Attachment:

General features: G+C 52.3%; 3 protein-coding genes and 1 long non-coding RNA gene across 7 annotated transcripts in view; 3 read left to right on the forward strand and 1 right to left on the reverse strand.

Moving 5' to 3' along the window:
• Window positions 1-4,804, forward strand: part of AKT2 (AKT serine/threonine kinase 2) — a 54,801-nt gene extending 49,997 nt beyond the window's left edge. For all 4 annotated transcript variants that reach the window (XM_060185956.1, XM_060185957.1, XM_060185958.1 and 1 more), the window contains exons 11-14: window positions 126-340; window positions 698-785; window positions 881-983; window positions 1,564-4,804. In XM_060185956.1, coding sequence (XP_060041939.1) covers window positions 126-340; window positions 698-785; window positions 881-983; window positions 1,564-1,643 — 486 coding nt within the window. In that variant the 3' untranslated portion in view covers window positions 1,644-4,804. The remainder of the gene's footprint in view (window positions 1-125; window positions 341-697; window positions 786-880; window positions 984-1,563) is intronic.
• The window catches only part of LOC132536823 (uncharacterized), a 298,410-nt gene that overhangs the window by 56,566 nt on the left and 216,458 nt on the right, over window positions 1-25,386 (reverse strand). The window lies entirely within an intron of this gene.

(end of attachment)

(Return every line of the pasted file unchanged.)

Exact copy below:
General features: G+C 52.3%; 3 protein-coding genes and 1 long non-coding RNA gene across 7 annotated transcripts in view; 3 read left to right on the forward strand and 1 right to left on the reverse strand.

Moving 5' to 3' along the window:
• Window positions 1-4,804, forward strand: part of AKT2 (AKT serine/threonine kinase 2) — a 54,801-nt gene extending 49,997 nt beyond the window's left edge. For all 4 annotated transcript variants that reach the window (XM_060185956.1, XM_060185957.1, XM_060185958.1 and 1 more), the window contains exons 11-14: window positions 126-340; window positions 698-785; window positions 881-983; window positions 1,564-4,804. In XM_060185956.1, coding sequence (XP_060041939.1) covers window positions 126-340; window positions 698-785; window positions 881-983; window positions 1,564-1,643 — 486 coding nt within the window. In that variant the 3' untranslated portion in view covers window positions 1,644-4,804. The remainder of the gene's footprint in view (window positions 1-125; window positions 341-697; window positions 786-880; window positions 984-1,563) is intronic.
• The window catches only part of LOC132536823 (uncharacterized), a 298,410-nt gene that overhangs the window by 56,566 nt on the left and 216,458 nt on the right, over window positions 1-25,386 (reverse strand). The window lies entirely within an intron of this gene.